Up to this point in this description, the waveguide 10 is substantially conventional and normally an energy source produces the beam or wave which travels in the waveguide with a flat phase front in order for the beam to be well collimated.
In accordance with the invention, steering of the beam is provided for the waveguide 10 by the apparatus generally denoted by numeral 20. The apparatus 20 is placed beneath the waveguide 10 in this embodiment as a second waveguide which preferably has a relatively small height in order to preserve the overall low profile of the waveguide antenna.
The apparatus 20 comprises a second or lower waveguide which preferably includes a parallel lower plate 21 which is secured to the outer wall 15 of the first or upper waveguide 10. A clearance space 22 is formed between the lower plate 12 of the upper waveguide 10 and the lower plate 21 of the lower waveguide 20. A fixed main reflector 30 is positioned at an end of the antenna and spans across waveguides 10 and 20. As shown in FIGS. 3 and 3a, the main reflector 30 is preferably constructed as a parabolic reflector which has a focus F1 (see particularly FIG. 3a). Positioned in clearance space 22 is a pivotal subreflector 31 facing the main reflector 30. The pivotal subreflector 31 is arranged to pivot on a pivot 33 so that the subreflector can assume many possible positions relative to the main reflector 30. The subreflector 31 preferably has an elliptical shape with foci f1 and f2. The subreflector 31 could also be hyperbolic in shape or even flat (see the embodiment of FIG. 3b discussed below). Focus f2 of the ellitptical subreflector 31 is preferably coincident with focus F1 of the main reflector 30 in at least one of the many possible positions of the subreflector 31.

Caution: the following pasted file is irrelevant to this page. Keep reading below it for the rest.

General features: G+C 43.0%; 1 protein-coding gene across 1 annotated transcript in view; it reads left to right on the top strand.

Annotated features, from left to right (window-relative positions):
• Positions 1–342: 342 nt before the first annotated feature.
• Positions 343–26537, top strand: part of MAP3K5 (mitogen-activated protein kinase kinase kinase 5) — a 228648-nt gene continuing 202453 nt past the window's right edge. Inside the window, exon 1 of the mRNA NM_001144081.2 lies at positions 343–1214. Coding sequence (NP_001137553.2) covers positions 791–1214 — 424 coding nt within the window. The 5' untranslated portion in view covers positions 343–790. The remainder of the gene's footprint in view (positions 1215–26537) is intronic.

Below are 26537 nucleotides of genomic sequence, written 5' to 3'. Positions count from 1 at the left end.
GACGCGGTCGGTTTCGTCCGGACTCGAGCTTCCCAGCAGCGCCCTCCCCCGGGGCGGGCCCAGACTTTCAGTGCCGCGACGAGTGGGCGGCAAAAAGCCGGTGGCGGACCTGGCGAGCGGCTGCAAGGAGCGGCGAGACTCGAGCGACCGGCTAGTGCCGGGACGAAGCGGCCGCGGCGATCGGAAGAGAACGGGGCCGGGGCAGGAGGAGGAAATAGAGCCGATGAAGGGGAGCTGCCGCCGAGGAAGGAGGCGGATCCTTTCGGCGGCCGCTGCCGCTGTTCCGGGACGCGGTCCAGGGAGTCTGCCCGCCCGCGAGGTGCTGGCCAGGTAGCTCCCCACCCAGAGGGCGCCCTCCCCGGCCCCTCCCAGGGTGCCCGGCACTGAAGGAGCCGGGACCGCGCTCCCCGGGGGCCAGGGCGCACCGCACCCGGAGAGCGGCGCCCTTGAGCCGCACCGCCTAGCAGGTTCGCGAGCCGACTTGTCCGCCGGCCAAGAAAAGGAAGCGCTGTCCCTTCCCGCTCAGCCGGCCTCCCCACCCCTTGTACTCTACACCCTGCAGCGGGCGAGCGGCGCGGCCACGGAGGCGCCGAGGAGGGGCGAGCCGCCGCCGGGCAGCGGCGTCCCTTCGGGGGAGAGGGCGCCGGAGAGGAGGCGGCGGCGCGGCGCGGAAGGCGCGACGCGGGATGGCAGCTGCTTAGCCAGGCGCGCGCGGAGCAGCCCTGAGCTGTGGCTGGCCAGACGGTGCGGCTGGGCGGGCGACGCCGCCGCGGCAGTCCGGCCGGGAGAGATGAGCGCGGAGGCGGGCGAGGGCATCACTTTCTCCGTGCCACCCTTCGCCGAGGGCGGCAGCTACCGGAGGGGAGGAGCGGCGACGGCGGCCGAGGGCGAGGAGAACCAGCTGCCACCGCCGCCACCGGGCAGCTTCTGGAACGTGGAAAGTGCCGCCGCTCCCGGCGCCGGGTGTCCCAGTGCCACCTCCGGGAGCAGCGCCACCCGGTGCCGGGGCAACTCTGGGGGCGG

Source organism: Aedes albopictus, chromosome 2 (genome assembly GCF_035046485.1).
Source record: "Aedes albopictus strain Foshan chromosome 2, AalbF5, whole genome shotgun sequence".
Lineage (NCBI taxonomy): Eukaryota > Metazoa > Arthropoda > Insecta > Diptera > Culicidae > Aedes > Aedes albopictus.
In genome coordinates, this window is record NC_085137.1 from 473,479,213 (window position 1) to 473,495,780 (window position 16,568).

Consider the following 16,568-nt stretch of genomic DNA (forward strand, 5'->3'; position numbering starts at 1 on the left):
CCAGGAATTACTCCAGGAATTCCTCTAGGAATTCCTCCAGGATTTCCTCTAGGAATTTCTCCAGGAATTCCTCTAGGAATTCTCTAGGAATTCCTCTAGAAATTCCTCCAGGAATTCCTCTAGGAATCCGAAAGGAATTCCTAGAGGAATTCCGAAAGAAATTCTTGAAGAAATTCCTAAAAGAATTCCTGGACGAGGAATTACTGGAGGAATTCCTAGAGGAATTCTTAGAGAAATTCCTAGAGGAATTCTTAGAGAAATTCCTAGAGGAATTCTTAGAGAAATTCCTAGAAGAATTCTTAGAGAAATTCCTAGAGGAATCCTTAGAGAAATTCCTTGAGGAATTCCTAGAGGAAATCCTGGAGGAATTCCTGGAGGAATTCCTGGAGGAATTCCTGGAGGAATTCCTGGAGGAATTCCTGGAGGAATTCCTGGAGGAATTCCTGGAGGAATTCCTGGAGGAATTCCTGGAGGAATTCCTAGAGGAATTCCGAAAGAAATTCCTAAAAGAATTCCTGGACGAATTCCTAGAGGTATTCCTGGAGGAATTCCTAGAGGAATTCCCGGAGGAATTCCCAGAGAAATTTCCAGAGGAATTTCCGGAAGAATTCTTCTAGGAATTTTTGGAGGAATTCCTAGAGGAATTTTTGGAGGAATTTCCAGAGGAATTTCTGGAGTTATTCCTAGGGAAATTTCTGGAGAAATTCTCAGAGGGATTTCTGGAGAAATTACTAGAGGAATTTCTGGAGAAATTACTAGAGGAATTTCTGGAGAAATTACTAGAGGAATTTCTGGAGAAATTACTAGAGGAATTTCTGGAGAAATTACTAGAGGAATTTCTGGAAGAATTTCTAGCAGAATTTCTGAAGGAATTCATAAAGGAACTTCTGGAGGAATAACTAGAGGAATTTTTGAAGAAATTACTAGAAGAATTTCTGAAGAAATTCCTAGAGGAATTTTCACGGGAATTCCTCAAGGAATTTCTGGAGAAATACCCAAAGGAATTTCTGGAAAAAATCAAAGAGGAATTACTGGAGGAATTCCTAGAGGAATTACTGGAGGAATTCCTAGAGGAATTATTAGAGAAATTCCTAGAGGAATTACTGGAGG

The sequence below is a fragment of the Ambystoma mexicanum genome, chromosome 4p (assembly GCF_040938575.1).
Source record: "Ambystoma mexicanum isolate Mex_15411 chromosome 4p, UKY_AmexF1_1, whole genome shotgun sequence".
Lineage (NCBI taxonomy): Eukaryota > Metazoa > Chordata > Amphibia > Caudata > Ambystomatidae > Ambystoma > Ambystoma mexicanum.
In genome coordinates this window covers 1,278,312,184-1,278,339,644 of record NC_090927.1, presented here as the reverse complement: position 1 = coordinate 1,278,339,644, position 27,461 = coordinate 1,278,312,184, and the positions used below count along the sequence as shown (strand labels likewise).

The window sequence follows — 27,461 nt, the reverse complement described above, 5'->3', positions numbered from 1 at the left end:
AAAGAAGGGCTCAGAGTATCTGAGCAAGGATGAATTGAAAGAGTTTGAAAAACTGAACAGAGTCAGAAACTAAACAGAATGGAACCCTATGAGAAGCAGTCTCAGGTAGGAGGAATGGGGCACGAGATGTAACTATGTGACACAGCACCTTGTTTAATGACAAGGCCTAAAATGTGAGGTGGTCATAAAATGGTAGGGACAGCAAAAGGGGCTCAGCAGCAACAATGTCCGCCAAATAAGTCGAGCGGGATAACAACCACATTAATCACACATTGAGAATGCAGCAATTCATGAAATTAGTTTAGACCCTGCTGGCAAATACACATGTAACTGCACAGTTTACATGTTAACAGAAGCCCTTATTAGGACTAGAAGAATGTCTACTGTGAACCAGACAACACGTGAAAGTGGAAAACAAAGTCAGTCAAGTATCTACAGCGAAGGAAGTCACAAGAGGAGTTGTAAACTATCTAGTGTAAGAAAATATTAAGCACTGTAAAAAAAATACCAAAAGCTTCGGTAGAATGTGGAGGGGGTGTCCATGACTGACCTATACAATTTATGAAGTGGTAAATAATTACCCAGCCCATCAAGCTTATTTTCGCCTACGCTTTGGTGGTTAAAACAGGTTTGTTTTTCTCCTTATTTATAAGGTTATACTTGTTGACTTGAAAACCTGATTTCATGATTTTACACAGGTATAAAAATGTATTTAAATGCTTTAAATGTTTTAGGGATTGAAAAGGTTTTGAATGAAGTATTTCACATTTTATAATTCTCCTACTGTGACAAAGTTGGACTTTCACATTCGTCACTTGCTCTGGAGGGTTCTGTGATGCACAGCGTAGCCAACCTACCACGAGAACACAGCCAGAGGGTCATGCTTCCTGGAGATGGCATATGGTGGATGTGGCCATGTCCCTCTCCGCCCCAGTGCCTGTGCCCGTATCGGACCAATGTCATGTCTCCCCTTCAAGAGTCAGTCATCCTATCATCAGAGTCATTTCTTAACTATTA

A feed horn 32 is supported in space 22 for producing a beam of electromagnetic energy which is directed onto the subreflector 31 which, in turn, reflects the beam to the main reflector 30. The feed horn 32 is preferably at focus f1 of subreflector 31 when the subreflector 31 is in a position such that the focus f2 of the subreflector 31 is coincident with focus F1 of the main reflector 30. The path of the beam of electromagnetic energy is schematically illustrated in FIG. 3. The main reflector 30 reflects the beam of electromagnetic energy from the subreflector 31 in a direction generally along the centerline C of the main reflector 30 upwards, in this embodiment, through an angle of 180° and into upper waveguide 10, which beam then emerges from upper plate 11. The apertures 14 in the upper plate 14 are preferably set at an angle to the centerline C of the main reflector 30. That angle may be, for example, 38°, but other angles should prove suitable since changing that angle causes the beam emitted by the upper waveguide 10 to steer.
In order to produce the planar phase front across the width of the antenna, the main reflector 30 is preferably formed as a parabolic reflector, as previously mentioned. As a result, the energy from the feed horn 32 is collimated by the parabolic reflector 30 to produce the planar phase front in the waveguide 10. In order to steer the beam of electromagnetic energy, which is reflected from the main reflector 30 and into waveguide 10, the subreflector 31, supported by pivot 33, is rotated about the pivot 33 to steer the beam of electromagnetic energy delivered to the main reflector 30 and thereby to steer the beam of electromagnetic energy in waveguide 10. Only a small amount of movement is needed to effect steering of the emitted beam and thus the foci F1 and f2 only need be displaced from each other slightly in response to movement of reflector 31. This discussion assumes that the foci F1 and f2 are coincident initially, but it is not necessary that they be coincident at any tine, recognizing that some steerage of the emitted beam will occur whenever they are not coincident.